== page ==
Surfin’ Pacific Jazz: Curtis Amy’s Way Down (1962)

Curtis Amy had a very interesting jazz career. A well-known, well-regarded West Coast bop player, Amy’s biggest success was in rock-n-roll with his solo on The Doors “Touch Me.” He also directed the Ray Charles orchestra, featuring with his wife, the singer Merry Clayton. Clayton also had rock-n-roll success for her vocal performance on the Stones “Gimme Shelter.” None of this is to diminish Amy’s jazz work, which was quite robust and personable. I really dig his Way Down album, which features a very young Roy Ayers on vibes. Ayers went on to have a huge career so it is fun to check out these early, formative performances. Dig “Liberia”:

  • Curtis Amy – tenor saxophone
  • Marcus Belgrave – trumpet
  • Roy Brewster – valve trombone
  • Roy Ayers – vibraphone
  • Victor Feldman – piano
  • George Morrow – bass
  • Tony Bazley – drums

We’ll touch on Amy again as he recorded one absolute stone-cold monster of an album, Katanga!, that I am sure will feature here soon. Stay tuned for more Surfin’ Pacific Jazz!

Surfin’ Pacific Jazz: Ravi Shankar’s Improvisations (1962)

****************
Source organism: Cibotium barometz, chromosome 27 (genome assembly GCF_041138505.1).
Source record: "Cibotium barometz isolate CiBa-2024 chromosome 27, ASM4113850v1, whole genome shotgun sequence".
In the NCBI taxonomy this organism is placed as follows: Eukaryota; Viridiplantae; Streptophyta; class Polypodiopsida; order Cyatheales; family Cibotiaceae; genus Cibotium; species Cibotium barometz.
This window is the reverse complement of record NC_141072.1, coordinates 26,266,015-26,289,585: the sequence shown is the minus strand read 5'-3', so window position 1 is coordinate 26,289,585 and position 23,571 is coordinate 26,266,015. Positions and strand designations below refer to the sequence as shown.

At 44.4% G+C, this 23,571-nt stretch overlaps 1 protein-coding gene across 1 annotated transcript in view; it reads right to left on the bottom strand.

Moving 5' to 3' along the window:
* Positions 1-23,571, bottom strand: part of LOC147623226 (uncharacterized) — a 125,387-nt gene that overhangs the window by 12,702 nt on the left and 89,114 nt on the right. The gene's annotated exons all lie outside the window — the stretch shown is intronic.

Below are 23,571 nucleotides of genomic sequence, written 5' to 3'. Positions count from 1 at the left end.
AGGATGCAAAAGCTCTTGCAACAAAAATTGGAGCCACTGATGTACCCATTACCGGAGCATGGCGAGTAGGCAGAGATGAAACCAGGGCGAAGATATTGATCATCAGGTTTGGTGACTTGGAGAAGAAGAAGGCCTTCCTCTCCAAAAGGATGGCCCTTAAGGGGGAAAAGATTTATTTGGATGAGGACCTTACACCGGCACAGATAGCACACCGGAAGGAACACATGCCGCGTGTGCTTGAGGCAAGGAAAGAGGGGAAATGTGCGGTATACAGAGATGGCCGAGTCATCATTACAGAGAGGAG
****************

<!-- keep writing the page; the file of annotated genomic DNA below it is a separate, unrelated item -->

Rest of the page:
Ravi Shankar was born on April 7th, 1920 so it felt fitting that we celebrate his birthday by celebrating the fact that Shankar made his American recording debut on a jazz label!

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Dick Bock, president of Pacific Jazz, and subsidiary World Pacific, was instrumental in bringing Shankar to American audiences. He sponsored performances and recorded him frequently — first on Pacific Jazz and then on World Pacific, which he created specifically for Shankar and other, soon to join, artists.

Here is a selection from Improvisations, Shankar’s second album for Pacific Jazz:

This record features Shankar on sitar and Kanai Dutta on tabla and is an excellent example of Shankar’s early work. Indian ragas are improvisational in nature, making them akin to jazz, though structurally the two forms of music couldn’t be more different. Shankar was a huge hit in California with jazz musicians, hippies, and surfers. Shankar recorded in the same studio as The Byrds, who then introduced him to The Beatles and the rest of that famous relationship is history. Though his influence on rock was huge, Shankar had an outsize influence on jazz as well; particularly in his relationship with the Coltranes. John and Alice were very moved by Shankar and named their son after him.

Stay tuned for more Surfin’ Pacific Jazz!

Happy Birthday, Billie Holiday!

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Billie Holiday was born on this date in 1915. She is still, without a doubt, the greatest jazz singer of all-time.

As always, WKCR is doing its 24hr Billie Holiday birthday broadcast:

https://www.cc-seas.columbia.edu/wkcr/

Next Brainery Class: Monk & Trane!

There are still seats available for my next class at Brooklyn Brainery:

http://brooklynbrainery.com/courses/thelonious-monk-s-at-carnegie-hall-a-jazz-listening-party

Some background here:

http://jazztimes.com/articles/16037-thelonious-monk-and-john-coltrane-evidence

Should be fun!